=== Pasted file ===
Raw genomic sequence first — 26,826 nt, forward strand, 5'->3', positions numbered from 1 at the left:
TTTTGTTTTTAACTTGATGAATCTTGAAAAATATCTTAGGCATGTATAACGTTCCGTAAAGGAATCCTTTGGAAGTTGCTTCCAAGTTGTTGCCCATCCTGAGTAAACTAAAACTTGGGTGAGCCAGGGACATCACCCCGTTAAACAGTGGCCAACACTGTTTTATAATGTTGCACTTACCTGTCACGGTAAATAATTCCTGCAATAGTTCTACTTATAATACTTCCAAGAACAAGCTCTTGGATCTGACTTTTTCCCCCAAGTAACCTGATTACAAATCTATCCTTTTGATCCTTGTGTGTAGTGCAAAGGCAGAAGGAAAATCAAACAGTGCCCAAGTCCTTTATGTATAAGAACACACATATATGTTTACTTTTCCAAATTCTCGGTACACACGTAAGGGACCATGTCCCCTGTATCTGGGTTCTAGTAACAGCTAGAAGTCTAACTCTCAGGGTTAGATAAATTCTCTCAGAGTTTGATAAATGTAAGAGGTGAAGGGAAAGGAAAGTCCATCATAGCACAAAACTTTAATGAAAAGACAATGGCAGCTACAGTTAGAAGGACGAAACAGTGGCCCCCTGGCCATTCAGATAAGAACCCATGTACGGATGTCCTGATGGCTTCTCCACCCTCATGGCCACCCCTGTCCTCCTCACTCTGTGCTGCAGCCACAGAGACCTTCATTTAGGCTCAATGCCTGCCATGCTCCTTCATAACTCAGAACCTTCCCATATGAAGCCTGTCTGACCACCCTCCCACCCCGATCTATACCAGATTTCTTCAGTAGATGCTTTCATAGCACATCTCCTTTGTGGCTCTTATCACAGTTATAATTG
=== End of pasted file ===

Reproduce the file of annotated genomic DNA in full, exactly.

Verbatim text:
Raw genomic sequence first — 26,826 nt, forward strand, 5'->3', positions numbered from 1 at the left:
TTTTGTTTTTAACTTGATGAATCTTGAAAAATATCTTAGGCATGTATAACGTTCCGTAAAGGAATCCTTTGGAAGTTGCTTCCAAGTTGTTGCCCATCCTGAGTAAACTAAAACTTGGGTGAGCCAGGGACATCACCCCGTTAAACAGTGGCCAACACTGTTTTATAATGTTGCACTTACCTGTCACGGTAAATAATTCCTGCAATAGTTCTACTTATAATACTTCCAAGAACAAGCTCTTGGATCTGACTTTTTCCCCCAAGTAACCTGATTACAAATCTATCCTTTTGATCCTTGTGTGTAGTGCAAAGGCAGAAGGAAAATCAAACAGTGCCCAAGTCCTTTATGTATAAGAACACACATATATGTTTACTTTTCCAAATTCTCGGTACACACGTAAGGGACCATGTCCCCTGTATCTGGGTTCTAGTAACAGCTAGAAGTCTAACTCTCAGGGTTAGATAAATTCTCTCAGAGTTTGATAAATGTAAGAGGTGAAGGGAAAGGAAAGTCCATCATAGCACAAAACTTTAATGAAAAGACAATGGCAGCTACAGTTAGAAGGACGAAACAGTGGCCCCCTGGCCATTCAGATAAGAACCCATGTACGGATGTCCTGATGGCTTCTCCACCCTCATGGCCACCCCTGTCCTCCTCACTCTGTGCTGCAGCCACAGAGACCTTCATTTAGGCTCAATGCCTGCCATGCTCCTTCATAACTCAGAACCTTCCCATATGAAGCCTGTCTGACCACCCTCCCACCCCGATCTATACCAGATTTCTTCAGTAGATGCTTTCATAGCACATCTCCTTTGTGGCTCTTATCACAGTTATAATTG